E. Illustrations: What stories, images, analogies, people, current events, songs, movies, tv shows, statistics, sports, jobs, animals, etc. might illuminate the sermon function? Have fun brainstorming and listing everything that comes to your mind, even if it seems a bit odd at first. Some of the best illustrations come from our past experiences or from the stories of people in our lives. Make sure the story does not detract from but works to illumine the Word of God.

Movement 4: Prayerfully Put It All Together
A. The Big Picture: Prayerfully complete the “Putting It All Together” worksheet by going back through your notes and listing the most significant reflections that answer the following questions: What is the main sermon function around which everything else will revolve? What are the most significant exegetical insights that highlight the text focus? What other significant theological or personal reflections have surfaced? What illustrations illumine the meaning of the text? What applications accurately flow out of the text and challenge the congregation to embody the reality of the text through their lives and community?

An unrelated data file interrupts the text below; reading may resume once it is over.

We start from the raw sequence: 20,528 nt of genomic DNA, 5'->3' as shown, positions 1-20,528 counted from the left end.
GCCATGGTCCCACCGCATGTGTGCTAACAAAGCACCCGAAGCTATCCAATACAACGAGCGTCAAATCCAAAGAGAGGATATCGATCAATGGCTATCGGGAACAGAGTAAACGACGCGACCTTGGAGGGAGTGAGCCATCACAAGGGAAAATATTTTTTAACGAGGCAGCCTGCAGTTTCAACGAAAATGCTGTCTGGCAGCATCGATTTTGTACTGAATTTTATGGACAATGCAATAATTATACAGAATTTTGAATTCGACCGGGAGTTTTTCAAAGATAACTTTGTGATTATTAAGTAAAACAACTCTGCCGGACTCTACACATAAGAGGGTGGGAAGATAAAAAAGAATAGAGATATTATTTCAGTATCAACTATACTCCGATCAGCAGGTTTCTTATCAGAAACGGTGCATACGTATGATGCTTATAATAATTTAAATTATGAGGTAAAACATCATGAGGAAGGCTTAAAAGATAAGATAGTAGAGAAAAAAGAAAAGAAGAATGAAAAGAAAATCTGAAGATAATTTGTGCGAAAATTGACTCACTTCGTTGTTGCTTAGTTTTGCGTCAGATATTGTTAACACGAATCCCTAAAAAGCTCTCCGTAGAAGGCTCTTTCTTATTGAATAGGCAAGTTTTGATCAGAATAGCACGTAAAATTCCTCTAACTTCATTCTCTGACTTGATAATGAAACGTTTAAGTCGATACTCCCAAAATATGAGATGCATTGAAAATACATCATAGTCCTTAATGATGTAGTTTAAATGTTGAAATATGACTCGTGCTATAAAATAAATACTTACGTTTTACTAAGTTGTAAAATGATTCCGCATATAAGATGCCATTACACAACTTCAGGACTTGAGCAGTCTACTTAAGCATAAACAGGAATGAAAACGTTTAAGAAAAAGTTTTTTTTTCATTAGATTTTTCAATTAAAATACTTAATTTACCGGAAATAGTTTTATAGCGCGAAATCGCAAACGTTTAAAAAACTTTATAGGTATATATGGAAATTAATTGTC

B. Prayerful Pause: Spend 15-30 minutes prayerfully asking God to guide you in ordering the parts of the sermon so that it will most glorify Him, clearly communicate the sermon function, and spiritually form believers. This is where preachers tend to rush things. We have all the parts we want to throw in the sermon, but we must remain prayerful as we consider whether or not all the parts really fit and how they should be ordered into a seamless flow. Think of the parts of the sermon as a recipe in which some ingredients must come first to prepare the way for later ingredients. Pray for guidance and wisdom on this often overlooked element in the homiletic process.

C. Outline It: Since the hard work has been done, it’s time to have fun with the sermon parts, putting them together in a seamless flow. You should have more than enough spiritual sermon fodder than you will actually need. Develop an outline of the parts (i.e., exegetical insights, illustrations, applications, personal and theological reflections), including a one sentence idea for both your introduction and conclusion. Try to maintain conversation with God and keep in focus the intersection of the biblical text with its original audience, your life and your congregants’ lives throughout the process.